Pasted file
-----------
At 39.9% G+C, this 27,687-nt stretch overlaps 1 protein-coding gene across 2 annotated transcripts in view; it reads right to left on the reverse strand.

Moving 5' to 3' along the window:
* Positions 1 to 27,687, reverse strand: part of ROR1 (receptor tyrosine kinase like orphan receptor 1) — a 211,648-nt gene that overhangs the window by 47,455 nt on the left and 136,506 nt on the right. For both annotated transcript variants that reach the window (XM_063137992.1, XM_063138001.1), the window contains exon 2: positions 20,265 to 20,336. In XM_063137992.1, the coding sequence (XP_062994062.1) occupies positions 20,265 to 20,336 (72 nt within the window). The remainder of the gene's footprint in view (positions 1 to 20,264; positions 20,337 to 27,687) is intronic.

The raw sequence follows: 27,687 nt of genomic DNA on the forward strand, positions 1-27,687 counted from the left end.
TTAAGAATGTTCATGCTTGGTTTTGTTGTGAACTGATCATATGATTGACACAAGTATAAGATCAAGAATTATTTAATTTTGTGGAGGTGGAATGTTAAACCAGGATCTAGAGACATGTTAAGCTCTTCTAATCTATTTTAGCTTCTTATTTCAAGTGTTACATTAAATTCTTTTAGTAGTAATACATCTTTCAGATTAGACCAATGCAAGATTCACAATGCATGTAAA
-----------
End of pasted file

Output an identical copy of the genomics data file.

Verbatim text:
At 39.9% G+C, this 27,687-nt stretch overlaps 1 protein-coding gene across 2 annotated transcripts in view; it reads right to left on the reverse strand.

Moving 5' to 3' along the window:
* Positions 1 to 27,687, reverse strand: part of ROR1 (receptor tyrosine kinase like orphan receptor 1) — a 211,648-nt gene that overhangs the window by 47,455 nt on the left and 136,506 nt on the right. For both annotated transcript variants that reach the window (XM_063137992.1, XM_063138001.1), the window contains exon 2: positions 20,265 to 20,336. In XM_063137992.1, the coding sequence (XP_062994062.1) occupies positions 20,265 to 20,336 (72 nt within the window). The remainder of the gene's footprint in view (positions 1 to 20,264; positions 20,337 to 27,687) is intronic.

The raw sequence follows: 27,687 nt of genomic DNA on the forward strand, positions 1-27,687 counted from the left end.
TTAAGAATGTTCATGCTTGGTTTTGTTGTGAACTGATCATATGATTGACACAAGTATAAGATCAAGAATTATTTAATTTTGTGGAGGTGGAATGTTAAACCAGGATCTAGAGACATGTTAAGCTCTTCTAATCTATTTTAGCTTCTTATTTCAAGTGTTACATTAAATTCTTTTAGTAGTAATACATCTTTCAGATTAGACCAATGCAAGATTCACAATGCATGTAAA